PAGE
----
Night alters sound in ways
we can never precisely determine.
It is possible our hearing changes
with the flight of the sun, but
the moon scoffs at this premise.
A train rattling across the landscape
in the heat of day becomes
a musical instrument in the relative
silence of night, playing a melody
that insuates itself into dreams.
Birds raucous by morning
are sirens in the night, drawing you
from sleep onto the rocky shores
of sudden wakefulness, the darkness
a strangely unwelcome companion.
But it is the breathing
of a lover sleeping next to you
that caresses you, and you slide
deeper into Morpheus’ grasp.
He stands still
the ever changing
surface of the pond,
which he knows
holds infinite possibility
that he does
not wish to disturb,
lest the moment
be forever lost.
matters to him
as he calmly,
and ever so slowly,
lifts his leg
in tree pose,
and reaches out
wings to grasp
the breeze of
If I ask you
“Does a circle
have both inside
and outside?” what do you say?
If you cut it into
which has inside,
which has outside
and what of the third?
A reflection on case 55 of the Shobogenzo (Dogen’s True Dharma Eye)
This isn’t my usual post. It’s the second of the day, and it’s a gentle self-promotion. Three of my poems have just appeared in Peacock Journal. My work appears at this link:
I found Peacock Journal thanks to a dear friend (and marvelous writer) Anne Michael.
Her blog (https://annemichael.wordpress.com/) is a joy to read, and well worth the effort. We were fellow M.F.A. students over a decade ago and her work impressed me then and still does.
I have stayed away from seeking to publish my work for a few years, focussing on completing my novel (if you know a good, hungry agent or publisher, do let me know). But seeing this Journal in which Anne appeared recently, got be back in the game. The blog comes first, but when you have been around as long as I, you have some material with which to work.
There is never sufficient time
no matter how I adjust the clocks,
he said with a profound sadness.
What, she said, would happen
if you did not consult the clocks,
would there be time enough then?
But how would I know
if there were time enough
without clocks, he replied.
The cat watched this scene, perched
on the back of the chair, noting clocks
are how people punish themselves.
shout Yuki Onna
I have wandered from my course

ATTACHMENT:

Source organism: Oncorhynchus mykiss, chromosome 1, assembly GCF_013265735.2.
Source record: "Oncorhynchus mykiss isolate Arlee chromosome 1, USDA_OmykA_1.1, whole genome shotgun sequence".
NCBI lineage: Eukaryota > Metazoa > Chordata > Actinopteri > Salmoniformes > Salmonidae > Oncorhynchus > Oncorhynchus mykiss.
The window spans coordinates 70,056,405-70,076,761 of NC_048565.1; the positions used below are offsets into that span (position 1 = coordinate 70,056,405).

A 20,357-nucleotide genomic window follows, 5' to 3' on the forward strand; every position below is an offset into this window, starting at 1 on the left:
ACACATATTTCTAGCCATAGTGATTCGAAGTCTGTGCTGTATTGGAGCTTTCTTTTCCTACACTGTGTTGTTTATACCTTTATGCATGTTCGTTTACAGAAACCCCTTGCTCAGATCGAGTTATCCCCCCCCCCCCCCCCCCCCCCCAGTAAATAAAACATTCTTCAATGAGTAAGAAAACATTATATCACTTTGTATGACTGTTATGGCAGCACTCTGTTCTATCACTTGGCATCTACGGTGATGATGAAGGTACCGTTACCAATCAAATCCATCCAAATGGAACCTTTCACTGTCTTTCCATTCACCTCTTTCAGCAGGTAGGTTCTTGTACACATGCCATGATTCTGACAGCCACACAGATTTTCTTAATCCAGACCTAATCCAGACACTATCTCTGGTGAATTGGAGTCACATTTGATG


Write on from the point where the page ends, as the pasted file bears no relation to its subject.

snow piles at my feet
blooms bright in the summer sun
pure water of life
a pebble is plucked
from the lake, ripples move in,
You sit on your self-hewn throne
and stare fixedly at the night sky
as the clouds gather
and dissipate beneath you.
Do you even recall
why you were cast out
condemned to your cell so vast
and yet infinitely confining?
Does your body remember
the touch of his hand
the crude hunter
who set you aflame
with a white heat
that paled the oven of summer?
What do you imagine
as the tongues of the Persiads
lick across the sky
and disappear into the
ebony holes that lurk
in the corners and behind your eyes.
You move slowly across my world
and only the dawn brings you peace.
In the Buddha Hall
autumn daylight filters through
the half closed windows.
In the garden, Kannon stoops
to pick up a fallen leaf.
Roshi left last week
sitting in the garden
of the Zen Center, there
then not there, as though
he let go his 91 year grasp
knowing somehow, it was
the right moment.
He left so quietly
those around him
did not hear him depart.
Half a lifetime ago I sat
at his feet, unable to frame
the simplest of questions.
Watching my struggle, he smiled,
gently touched my shoulder,
whispered “the only guarantee
we get with life is death –
did you fear your birth?”
Standing under the gray sky
letting go of the flower
it falls on your coffin, Roshi,
you are sensei yet again.
Enter the room slowly and look carefully,
since you are here to find something.
There is much within this room, but you
can see nothing save the old man,
sitting calmly, staring at nothing, staring
through you at nothing in particular.
You know he is the teacher, the one
for whom you have been searching,
Still, he ignores you, staring at nothing.
You walk around the room, from end
to end to end to end and he does
not move or speak, and so you leave.
He has given a great lesson, do you
appreciate what he has taught you?
You walk away angrily, say that he
is no teacher at all, that you are no
closer to enlightenment leaving
than when you entered, for you
found nothing but yourself.
As you leave the old man bows
as teachers do to Buddhas.
A reflection on Case 4 of the Hekiganroku (Blue Cliff Record)